2. Nuclear law also limits the costs of (storing, etc) nuclear waste. While there are differences per country, it's liability is frequently restricted to 100years. So those costs are shifted to next generations, assuming no useful application can be developed for the waste (after 60yrs accumulated nuclear waste still no such development only wild ideas).

          3. Nuclear Power Plants (NPP's) are constructed with substantial subsidies such as loan guarantees, etc.
          Consider the new UK Hinkley C NPP:
          – the loan guarantees constitute a value of 1.5cnt/KWh
          – UK govt agreed that it will take the decommissioning costs above a rather low amount which the owner has to pay;
          – UK govt agreed to guarantee that all produced electricity will be paid £92.50/MWh inflation corrected since 2012, during 35years after start of the production (2030?). Considering inflation since then, that price is now already £102/MWh (=$11.9cnt/KWh). With 1.5%/a inflation that price will be $15cnt/KWh in 2030.

          Compare with ~ most expensive renewable; Offshore wind farms.
          Those were tendered for ~$5.9cnt/KWh for the first 15yrs, thereafter whole sale price which is officially predicted to be then $3.1cnt/KWh. The winner has to take all costs incl. decommissioning (wind farm ~30km off the coast in the North Sea in ~30m deep water predicted to operate with a CF of ~52%). And wind & solar prices are widely predicted to continue their decrease during next decade.

  5. How much of the drop in solar panel cost has already taken place? The Chinese producers are highly fragmented and likely have thin profit margins. Eventually, the production will be consolidated among fewer producers and the price will stabilize and perhaps bounce back up. Then there is the factor of Chinese state subsidies as well as preferential treatment in the US.

  6. I understand that ThorCon is designing modules that generate electricity. I’m wondering about the prospects for two variations: 1) Generating substantial amounts of process heat in addition to electricity. An LF reactor (unlike LWR) operates at a high enough temperature to supply heat for several economically important process. Surely this would be more efficient (though perhaps less convenient) than generating electricity and converting it to heat. 2) Generating steam at a temperature/pressure suitable to feed the turbines in a modern coal-fired power plant (encouraging conversions).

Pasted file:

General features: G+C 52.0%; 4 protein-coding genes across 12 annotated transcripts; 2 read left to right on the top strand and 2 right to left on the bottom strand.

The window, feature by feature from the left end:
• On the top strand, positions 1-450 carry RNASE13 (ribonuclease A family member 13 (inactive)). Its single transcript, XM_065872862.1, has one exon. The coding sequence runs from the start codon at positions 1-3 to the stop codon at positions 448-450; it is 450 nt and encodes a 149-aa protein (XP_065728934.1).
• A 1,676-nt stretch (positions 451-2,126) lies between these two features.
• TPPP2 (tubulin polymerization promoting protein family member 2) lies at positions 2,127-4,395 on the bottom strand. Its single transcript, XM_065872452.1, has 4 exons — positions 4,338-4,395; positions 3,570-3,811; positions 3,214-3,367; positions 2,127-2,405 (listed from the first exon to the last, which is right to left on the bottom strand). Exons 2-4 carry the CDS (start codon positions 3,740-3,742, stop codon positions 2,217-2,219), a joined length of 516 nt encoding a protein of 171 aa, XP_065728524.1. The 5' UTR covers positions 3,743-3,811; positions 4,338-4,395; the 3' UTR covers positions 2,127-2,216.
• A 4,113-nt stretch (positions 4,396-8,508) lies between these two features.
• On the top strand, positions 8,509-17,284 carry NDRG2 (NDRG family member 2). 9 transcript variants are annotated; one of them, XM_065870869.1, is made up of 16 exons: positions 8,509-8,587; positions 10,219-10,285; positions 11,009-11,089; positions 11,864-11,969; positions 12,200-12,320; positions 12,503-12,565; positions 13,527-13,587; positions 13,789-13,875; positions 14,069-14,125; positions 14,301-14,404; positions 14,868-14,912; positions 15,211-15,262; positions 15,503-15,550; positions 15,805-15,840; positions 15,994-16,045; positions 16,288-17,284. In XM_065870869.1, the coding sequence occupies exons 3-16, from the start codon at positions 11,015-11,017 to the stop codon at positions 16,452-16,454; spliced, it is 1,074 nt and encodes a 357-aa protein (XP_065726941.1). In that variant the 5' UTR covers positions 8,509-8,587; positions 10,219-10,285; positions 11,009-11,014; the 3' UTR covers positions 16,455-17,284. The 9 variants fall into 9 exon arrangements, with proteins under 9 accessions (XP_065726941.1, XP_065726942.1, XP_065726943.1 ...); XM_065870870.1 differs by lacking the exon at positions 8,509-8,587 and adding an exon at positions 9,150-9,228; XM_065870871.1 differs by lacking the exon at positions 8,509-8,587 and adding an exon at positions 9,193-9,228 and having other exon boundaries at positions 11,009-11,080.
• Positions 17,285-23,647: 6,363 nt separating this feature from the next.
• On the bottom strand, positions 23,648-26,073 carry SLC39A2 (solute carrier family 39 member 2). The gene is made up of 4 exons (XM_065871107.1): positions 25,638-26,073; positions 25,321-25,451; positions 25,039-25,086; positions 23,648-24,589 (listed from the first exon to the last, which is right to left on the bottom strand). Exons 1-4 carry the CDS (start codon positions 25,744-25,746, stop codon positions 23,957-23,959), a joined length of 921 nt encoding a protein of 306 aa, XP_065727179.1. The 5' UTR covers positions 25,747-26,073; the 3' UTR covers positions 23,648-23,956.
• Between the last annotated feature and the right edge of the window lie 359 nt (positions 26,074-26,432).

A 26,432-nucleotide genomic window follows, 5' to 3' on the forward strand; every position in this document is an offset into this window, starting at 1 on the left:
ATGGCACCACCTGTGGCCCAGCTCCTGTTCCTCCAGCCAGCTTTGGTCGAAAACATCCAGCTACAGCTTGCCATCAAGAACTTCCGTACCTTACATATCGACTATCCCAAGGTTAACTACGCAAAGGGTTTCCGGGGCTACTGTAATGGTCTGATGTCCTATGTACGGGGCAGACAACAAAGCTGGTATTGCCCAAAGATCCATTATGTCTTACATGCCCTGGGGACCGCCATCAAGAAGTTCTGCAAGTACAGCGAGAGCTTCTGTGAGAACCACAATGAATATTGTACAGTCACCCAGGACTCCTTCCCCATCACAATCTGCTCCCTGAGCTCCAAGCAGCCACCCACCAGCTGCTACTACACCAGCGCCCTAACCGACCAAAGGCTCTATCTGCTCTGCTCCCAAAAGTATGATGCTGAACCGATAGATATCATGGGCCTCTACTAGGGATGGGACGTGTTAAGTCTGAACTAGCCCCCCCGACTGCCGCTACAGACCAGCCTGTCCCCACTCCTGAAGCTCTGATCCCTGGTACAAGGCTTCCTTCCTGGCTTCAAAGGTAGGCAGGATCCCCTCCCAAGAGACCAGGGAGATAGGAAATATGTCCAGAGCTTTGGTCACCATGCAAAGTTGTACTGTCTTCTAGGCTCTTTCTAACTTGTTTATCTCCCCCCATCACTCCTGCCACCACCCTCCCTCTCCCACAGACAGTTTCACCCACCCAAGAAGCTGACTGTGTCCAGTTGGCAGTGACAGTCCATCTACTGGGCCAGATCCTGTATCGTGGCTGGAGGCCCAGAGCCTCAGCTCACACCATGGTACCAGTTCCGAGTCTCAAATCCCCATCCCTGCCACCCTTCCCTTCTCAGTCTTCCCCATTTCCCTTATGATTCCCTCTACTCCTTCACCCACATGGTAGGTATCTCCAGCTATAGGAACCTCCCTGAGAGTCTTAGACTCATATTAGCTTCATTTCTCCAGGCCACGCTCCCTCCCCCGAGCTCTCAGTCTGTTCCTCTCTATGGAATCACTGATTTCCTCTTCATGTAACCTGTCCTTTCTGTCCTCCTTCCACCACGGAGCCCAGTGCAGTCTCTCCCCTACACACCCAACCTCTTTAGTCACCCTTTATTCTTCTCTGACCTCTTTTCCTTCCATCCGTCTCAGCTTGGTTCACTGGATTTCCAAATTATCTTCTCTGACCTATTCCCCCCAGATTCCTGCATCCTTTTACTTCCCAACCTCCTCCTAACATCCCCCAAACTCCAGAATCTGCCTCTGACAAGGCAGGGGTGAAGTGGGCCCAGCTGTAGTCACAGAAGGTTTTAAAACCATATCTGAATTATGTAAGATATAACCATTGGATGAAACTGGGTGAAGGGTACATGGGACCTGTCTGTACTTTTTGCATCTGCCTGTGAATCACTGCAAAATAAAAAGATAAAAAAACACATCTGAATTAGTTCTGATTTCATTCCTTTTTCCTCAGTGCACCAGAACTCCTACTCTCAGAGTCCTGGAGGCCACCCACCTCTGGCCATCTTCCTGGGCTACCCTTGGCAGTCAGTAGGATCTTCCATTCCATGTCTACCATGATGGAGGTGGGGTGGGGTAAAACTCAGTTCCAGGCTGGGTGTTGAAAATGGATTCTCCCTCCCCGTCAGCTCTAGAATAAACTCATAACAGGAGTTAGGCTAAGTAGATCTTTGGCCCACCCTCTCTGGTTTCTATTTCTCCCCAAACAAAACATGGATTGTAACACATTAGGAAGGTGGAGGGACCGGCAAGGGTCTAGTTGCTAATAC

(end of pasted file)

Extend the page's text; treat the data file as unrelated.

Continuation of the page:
1. Jim – you are absolutely right about converting coal-fired power plants to nuclear power. Jim Hopf has been working with this concept for a number of years, and has a website devoted to molten salt reactors and converting coal-fired plants to nuclear power. (http://www.skyscrubber.com) Here’s a link to a sample page from his site, discussing the conversion of the Taichung, Taiwan coal-fired power plant to nuclear energy: http://www.skyscrubber.com/taichung_coal2nuclear.htm Hopf cites the Taichung power plant as the single largest emitter of CO2 in the world. (Jim keeps revising his site based on his current enthusiasms; he uses a number of different domain names for the site, making it a moving target.) He is currently very enthusiastic about the ThorCon reactor and ThorCon’s plans. So am I, for that matter.

      Terrestrial Energy’s molten salt reactor is actually aimed at producing process heat, as well as heat for generating electricity.

      Rod – thanks as always for this post. Robert and Chris – thank you for your essay and for the information on what ThorCon International is doing.

  7. Good article,

    –Is your cost of $1.2 billion for a 1 GW ThorCon plant an overnight cost, or does it include financing costs, escalation and owner’s costs?

    The ThorCon executive summary lists the $1.2 billion as an overnight cost, with a 4-year build and 10 percent cost of capital. Those assumptions should result in a substantially higher all-in cost, probably about $1.6-1.8 billion, I’m guessing.

    I think the higher all-in cost would give a slightly higher per-kwh capex cost of 2.1-2.4 cents per kwh (according to NREL LCOE calculator, 32-year economic life, 10 percent discount rate, 90 percent CF per the ExSum) than the 1.85 cents per kwh that you guys have budgeted.

    Still a great price if ThorCon can pull it off.

    1. In a conventional nuclear build, the process runs on for 4–12 years and financing costs are a large fraction of the total cost. In contrast, a ThorCon is built entirely in a shipyard then delivered. Installation and hookup could be as short as a few months. Financing costs are insignificant in such a quick installation. Thus overnight and financed come out almost the same.

      Those numbers include margin for yard and ThorCon profit as well as some padding for regulatory costs, materials tracability, etc. We have an independent organization building their own, more comprehensive cost model. They are pushing to inflate some numbers, but so far it looks like we aren’t off by more than 50%.